Deep at the bottom of the Atlantic, NASA has built an underwater lab—and there are astronauts living there. I joined them (sadly, in a digital format) to see what they’re up to down there and just what kinds of things they might be bringing back from the depths.

This is the 20th team to gather in the underwater Aquarius lab, a trip which began 10 days ago—but the goal is not to experience life under the ocean, it’s to test out what life might be like in deep space. It turns out there’s some surprising similarities between the two that make an underwater lab an excellent testing ground for deep space tech without the deep space trip.

ESA’s Luca Parmitano, NASA’s Serena Aunon and David Coan, and JAXA’s Norishige Kanai chatted with me a bit about the kinds of tech they’re testing down there. There are quite a few experimental technologies being floated (sometimes literally) out on the NEEMO mission—including a submersible water vehicle that the team is using to test out ideas for a future planetary surface rover.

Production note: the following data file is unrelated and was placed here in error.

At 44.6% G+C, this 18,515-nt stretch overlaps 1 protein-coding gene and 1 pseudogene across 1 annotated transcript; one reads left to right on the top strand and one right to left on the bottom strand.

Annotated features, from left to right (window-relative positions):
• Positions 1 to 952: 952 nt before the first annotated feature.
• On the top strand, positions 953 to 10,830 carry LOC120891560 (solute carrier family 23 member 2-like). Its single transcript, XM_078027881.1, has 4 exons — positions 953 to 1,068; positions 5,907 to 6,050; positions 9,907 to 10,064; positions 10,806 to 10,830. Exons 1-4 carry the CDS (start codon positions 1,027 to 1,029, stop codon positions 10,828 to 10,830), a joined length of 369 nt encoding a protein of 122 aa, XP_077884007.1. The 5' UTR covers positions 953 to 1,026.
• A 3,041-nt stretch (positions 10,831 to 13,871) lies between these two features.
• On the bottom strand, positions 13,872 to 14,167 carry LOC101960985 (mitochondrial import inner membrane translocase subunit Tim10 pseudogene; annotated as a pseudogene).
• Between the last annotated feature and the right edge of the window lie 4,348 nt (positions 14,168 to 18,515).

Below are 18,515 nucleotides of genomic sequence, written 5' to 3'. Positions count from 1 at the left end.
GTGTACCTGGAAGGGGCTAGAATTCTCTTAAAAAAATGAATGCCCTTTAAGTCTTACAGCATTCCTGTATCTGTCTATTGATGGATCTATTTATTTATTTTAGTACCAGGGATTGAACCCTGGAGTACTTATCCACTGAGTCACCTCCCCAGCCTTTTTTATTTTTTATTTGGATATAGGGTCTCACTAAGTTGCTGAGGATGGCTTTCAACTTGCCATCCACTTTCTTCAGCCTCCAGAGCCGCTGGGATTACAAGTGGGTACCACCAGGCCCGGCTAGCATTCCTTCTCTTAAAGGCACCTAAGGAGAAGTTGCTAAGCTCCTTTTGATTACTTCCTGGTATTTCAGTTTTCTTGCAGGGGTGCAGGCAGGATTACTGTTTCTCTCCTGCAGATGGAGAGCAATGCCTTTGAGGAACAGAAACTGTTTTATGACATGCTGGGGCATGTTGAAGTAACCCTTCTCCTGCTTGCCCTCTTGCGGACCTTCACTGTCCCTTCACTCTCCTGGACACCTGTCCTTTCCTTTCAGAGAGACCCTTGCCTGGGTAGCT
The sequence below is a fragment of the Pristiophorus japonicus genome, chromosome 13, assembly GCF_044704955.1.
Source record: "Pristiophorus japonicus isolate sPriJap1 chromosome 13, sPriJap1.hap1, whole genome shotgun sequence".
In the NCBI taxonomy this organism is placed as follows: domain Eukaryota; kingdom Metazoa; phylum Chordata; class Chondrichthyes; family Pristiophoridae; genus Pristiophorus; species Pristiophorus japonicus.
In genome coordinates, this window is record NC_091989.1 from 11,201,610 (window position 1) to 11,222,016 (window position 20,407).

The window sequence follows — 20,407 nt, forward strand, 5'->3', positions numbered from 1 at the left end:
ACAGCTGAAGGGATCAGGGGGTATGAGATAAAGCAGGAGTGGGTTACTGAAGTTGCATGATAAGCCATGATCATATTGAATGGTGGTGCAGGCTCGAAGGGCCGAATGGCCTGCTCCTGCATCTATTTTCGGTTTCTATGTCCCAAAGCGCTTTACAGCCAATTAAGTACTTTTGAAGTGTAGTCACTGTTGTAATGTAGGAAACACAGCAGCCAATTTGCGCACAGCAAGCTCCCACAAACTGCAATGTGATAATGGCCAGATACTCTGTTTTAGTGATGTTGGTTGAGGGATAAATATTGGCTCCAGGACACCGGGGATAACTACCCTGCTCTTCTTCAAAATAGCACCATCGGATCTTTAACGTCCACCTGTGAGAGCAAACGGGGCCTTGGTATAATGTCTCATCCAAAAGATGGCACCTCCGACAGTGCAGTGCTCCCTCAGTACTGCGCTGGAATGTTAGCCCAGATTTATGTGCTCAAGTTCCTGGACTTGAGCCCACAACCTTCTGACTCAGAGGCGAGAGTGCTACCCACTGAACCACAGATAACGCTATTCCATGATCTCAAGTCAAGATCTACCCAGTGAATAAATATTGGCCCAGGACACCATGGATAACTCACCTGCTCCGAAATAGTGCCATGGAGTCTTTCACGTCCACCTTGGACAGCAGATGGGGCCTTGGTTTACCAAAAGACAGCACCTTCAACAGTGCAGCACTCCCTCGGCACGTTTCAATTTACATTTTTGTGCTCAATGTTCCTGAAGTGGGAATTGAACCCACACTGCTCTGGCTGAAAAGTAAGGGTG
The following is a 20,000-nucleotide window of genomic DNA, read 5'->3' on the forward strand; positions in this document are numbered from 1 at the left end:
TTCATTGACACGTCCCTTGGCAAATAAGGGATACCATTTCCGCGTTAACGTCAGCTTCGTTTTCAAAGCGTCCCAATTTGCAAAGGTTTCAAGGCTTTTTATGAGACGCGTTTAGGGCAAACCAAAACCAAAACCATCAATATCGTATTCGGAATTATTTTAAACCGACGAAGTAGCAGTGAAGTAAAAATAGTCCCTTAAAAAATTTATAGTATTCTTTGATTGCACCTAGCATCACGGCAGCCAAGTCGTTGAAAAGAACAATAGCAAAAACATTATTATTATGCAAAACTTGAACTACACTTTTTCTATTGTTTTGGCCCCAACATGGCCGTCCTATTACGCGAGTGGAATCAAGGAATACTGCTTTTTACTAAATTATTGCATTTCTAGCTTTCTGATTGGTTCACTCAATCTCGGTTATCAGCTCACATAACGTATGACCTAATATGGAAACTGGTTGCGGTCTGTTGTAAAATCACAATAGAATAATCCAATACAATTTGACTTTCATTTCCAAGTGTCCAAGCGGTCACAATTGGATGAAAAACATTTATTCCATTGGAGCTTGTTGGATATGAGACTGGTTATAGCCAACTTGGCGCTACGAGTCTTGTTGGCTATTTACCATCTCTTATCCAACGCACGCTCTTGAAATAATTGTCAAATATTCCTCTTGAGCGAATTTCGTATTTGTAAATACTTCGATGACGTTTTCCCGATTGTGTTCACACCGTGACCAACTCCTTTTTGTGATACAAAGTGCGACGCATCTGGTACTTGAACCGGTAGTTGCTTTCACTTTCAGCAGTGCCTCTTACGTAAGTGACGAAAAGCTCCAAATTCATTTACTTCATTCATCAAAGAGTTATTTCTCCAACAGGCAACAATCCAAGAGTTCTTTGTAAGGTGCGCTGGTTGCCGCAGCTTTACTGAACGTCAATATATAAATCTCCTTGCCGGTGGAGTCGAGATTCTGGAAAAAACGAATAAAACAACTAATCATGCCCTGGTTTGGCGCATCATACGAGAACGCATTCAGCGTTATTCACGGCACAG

One of the coolest technologies, and one that could have a lot of potential implications for how we travel into space, though, is this headset right here, worn by Parmitano. The headset can layer all sorts of instructions and schematics over what the wearer is seeing already, allowing mission control to literally show as astronaut exactly what they need, when they need it:

But just how close is the bottom of the Atlantic to deep space? There are definitely some similarities—and some things that they’ve learned in their time living underwater that they can use on a future deep space mission. The closest cognate, the crew told me, may be Mars. Figuring out how to navigate the ocean floor, with its lack of easily visible landmarks, is great practice for when we eventually do try to roam around the barren Martian surface—and hopefully find our way back.

Images are screenshots from my video feed with the NEEMO mission